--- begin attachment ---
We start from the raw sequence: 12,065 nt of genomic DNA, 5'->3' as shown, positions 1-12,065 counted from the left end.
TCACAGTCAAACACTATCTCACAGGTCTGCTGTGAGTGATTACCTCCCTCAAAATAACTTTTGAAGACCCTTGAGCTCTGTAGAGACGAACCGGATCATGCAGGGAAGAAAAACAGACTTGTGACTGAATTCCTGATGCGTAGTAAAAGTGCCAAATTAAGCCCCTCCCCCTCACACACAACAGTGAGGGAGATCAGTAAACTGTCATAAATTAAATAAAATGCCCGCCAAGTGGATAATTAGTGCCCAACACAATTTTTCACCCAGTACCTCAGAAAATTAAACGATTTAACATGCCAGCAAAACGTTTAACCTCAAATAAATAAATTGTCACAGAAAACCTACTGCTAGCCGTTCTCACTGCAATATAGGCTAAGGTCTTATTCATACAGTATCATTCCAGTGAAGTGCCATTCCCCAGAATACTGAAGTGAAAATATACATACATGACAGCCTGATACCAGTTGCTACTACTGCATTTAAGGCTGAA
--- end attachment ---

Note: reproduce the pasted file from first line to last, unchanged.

We start from the raw sequence: 12,065 nt of genomic DNA, 5'->3' as shown, positions 1-12,065 counted from the left end.
TCACAGTCAAACACTATCTCACAGGTCTGCTGTGAGTGATTACCTCCCTCAAAATAACTTTTGAAGACCCTTGAGCTCTGTAGAGACGAACCGGATCATGCAGGGAAGAAAAACAGACTTGTGACTGAATTCCTGATGCGTAGTAAAAGTGCCAAATTAAGCCCCTCCCCCTCACACACAACAGTGAGGGAGATCAGTAAACTGTCATAAATTAAATAAAATGCCCGCCAAGTGGATAATTAGTGCCCAACACAATTTTTCACCCAGTACCTCAGAAAATTAAACGATTTAACATGCCAGCAAAACGTTTAACCTCAAATAAATAAATTGTCACAGAAAACCTACTGCTAGCCGTTCTCACTGCAATATAGGCTAAGGTCTTATTCATACAGTATCATTCCAGTGAAGTGCCATTCCCCAGAATACTGAAGTGAAAATATACATACATGACAGCCTGATACCAGTTGCTACTACTGCATTTAAGGCTGAA